"Mike, **** no. You drafted the ****ing worst deck I’ve ****ing ever seen, Mike! You didn’t ****ing listen to a ****ing single ****ing thing I said, what are you an idiot? I told you three things: Force Black, don’t draft ****ing Blue, and ****ing under no ****ing circumstances draft Blue/Green! Then you go and to every mother****ing thing I ****ing tell you not the **** to do, and you can’t win a ****ing game! You are the worst ****ing drafter I’ve ever seen in my life!"

It took a year until Mike would talk to me again. I don’t blame him in the least. People make mistakes, and they shouldn’t be yelled at for stupid mistakes such as losing a small side draft. They certainly deserve to be treated one hundred times better than I treated Mike that day, especially given that Mike was a friend of mine! At the time, I wasn’t mature enough to understand how badly I had wronged Mike. In my head, he had wronged me by not listening to a word I had said. It became clear to me, as I related the stories to friends in New Orleans, that I had been a complete dick and there was no justification on earth for how I had treated Mike. I’m glad to say that Mike graciously accepted my apology a year later when I finally got up the courage to give him an apology (I had been too ashamed to talk to him in the couple of times I saw him over that year), and today we are on good terms once again. Then again, that may be because he constantly beats me in Backgammon.

The highlight of the weekend, and one of the highlights of my Magic playing career, came on the Sunday after the Pro Tour ended. We arranged a four-on-four draft between some Texan/Lousiana players versus a Pro Tour ringer team which included Jon Finkel, Brian Hacker, Hammer, and one of Brian’s regular draft partners (I forget, honestly, if it was John Yoo, Igor Frayman, or another person entirely, but it was someone of that quality of an opponent). Our team consisted of a bunch of Texas and Louisiana pros who were generally unknown outside of the New Orleans/Texas area.

They definitely had the play skill over our team, but we had a lot more draft experience than them. Jon Finkel passed two Pestilence to his left, setting up one of our guys with an easy 4-0 deck. The rest of the matches went back and forth, and the rubber match came down to me versus Jon, with our team leading eight matches to seven. If I won, we would outright win the draft. If I lost, we’d have to go to a tiebreaker, which obviously we would not want if possible. Jon had drafted a mono-Blue deck, featuring six Pendrell Drake, and multiple other Blue stall cards. I had gotten a base White deck, with a slight splash of Red.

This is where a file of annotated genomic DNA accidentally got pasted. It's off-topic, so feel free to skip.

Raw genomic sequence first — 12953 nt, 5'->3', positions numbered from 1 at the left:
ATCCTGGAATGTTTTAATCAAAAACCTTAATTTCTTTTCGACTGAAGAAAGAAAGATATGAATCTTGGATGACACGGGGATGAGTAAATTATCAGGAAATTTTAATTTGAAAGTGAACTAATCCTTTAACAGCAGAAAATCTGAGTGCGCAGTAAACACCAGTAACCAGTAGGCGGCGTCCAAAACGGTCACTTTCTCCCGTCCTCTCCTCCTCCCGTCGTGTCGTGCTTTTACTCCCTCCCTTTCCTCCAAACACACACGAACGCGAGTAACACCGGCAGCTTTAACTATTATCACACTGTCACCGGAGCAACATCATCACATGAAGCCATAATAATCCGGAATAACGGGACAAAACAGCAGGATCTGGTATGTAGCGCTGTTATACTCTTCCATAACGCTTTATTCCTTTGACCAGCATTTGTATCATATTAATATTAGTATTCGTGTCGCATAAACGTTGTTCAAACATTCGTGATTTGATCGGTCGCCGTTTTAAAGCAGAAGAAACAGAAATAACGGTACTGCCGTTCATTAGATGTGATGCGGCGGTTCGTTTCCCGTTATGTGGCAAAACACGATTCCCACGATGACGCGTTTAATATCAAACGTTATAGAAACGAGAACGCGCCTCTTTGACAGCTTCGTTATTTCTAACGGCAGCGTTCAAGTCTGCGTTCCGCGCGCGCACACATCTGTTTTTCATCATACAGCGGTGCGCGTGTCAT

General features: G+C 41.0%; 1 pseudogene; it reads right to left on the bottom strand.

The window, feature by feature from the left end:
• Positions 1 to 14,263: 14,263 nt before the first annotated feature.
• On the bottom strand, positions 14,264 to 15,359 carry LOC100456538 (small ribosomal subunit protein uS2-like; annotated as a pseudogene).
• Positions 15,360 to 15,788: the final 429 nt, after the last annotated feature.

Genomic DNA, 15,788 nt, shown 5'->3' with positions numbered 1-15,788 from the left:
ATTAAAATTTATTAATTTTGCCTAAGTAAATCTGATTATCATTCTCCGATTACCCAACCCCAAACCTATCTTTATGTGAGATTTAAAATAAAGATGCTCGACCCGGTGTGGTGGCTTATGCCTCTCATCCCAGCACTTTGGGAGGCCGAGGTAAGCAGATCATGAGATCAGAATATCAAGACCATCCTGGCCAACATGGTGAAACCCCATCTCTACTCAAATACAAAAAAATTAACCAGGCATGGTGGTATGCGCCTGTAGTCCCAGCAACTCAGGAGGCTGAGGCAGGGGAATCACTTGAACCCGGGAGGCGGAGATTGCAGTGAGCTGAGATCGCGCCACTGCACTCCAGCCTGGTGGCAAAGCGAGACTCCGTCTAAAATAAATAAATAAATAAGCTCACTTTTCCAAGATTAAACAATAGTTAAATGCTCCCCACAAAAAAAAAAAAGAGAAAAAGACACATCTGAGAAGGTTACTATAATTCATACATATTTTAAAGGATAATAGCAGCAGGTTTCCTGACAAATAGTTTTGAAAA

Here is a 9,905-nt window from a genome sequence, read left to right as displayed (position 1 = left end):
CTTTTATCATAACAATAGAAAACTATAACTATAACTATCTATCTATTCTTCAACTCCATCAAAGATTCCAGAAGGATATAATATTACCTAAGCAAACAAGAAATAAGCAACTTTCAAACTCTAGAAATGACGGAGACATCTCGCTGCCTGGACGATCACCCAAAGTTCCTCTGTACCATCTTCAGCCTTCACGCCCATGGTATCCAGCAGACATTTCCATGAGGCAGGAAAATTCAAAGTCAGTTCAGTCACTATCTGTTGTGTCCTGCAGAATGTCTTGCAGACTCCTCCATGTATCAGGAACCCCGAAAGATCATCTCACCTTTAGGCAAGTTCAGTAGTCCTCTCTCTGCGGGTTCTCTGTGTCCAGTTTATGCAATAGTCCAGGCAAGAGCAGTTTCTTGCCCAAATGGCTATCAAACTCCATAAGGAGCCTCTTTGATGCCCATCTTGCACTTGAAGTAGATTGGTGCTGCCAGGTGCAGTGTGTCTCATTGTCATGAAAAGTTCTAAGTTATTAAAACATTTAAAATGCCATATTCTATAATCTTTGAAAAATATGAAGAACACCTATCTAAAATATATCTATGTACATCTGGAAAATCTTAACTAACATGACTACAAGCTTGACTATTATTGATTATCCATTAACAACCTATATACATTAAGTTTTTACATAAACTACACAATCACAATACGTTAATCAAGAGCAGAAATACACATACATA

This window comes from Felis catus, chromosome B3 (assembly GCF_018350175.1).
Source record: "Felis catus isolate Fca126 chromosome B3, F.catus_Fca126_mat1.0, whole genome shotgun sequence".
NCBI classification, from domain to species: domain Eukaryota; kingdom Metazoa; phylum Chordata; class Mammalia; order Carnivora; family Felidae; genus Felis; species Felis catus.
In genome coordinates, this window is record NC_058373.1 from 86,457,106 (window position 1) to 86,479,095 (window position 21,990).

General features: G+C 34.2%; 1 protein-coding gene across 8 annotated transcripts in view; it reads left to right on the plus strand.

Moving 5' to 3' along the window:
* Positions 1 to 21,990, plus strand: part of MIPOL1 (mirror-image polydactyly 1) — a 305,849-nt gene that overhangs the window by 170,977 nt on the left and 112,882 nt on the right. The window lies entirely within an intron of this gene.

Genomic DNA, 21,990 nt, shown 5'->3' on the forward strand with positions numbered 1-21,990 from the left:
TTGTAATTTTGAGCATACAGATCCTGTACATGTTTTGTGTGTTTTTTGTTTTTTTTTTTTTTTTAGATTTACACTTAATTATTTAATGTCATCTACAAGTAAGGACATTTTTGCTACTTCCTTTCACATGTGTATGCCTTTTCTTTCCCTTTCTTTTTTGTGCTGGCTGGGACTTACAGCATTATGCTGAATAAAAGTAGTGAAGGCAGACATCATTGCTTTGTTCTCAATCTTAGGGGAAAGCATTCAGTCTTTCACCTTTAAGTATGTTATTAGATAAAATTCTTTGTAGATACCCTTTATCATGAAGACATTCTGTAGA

I took the first game quickly, and Jon smashed my in the second game. In the third game, Jon appeared to be getting the upper hand until I dropped a Rune of Protection: Blue. His deck had absolutely no way to deal with Rune of Protection: Blue once it hit the board, except for a single Rescind. I also knew, from the second game, that he was running at least one Annul. The game progressed for quite a while, with him lining up five of his Pendrell Drakes against my nearly empty board of lands and Rune of Protection: Blue. I finally worked up to twelve mana, and dropped a 12/12 Serra Avatar. The Avatar started hitting the red zone, and Jon had to being chumping with his Drakes.

Finally, with two Drakes off the board, but with him having drawn a couple of more flyers, Jon went for it. At the end of my turn, he Rescinded my ROP: Blue. On his turn, he swung in, and I had to chump a bunch of his guys – he reduced me to six life. On my turn, I tapped two and dropped the ROP back onto the board. He cast Annul. I smiled, tapped two more mana, and dropped my second Rune of Protection: Blue. Jon couldn’t believe it. "Who runs two of those?" he asked. I had drawn the second Rune turns earlier, but hugged it for dear life knowing that his only course of action was the bounce and counter the first. With the second Rune on the board, Jon had absolutely no way to damage me left in his deck, and my creatures eventually overwhelmed him, winning us the draft.

His team begrudgingly paid out our winnings, and our team went wild – the entire Texas contingent of Magic players had gathered to watch that last match. Everyone was hugging each other and throwing around high fives and whooping it up. I may have done badly at that Pro Tour, but I had a great time proving to myself that if I put in the effort and practice, I could beat the best that the game had to offer.

Wednesday: Team Tulane makes their debut at Pro Tour: New York (actually in New Jersey) 1999!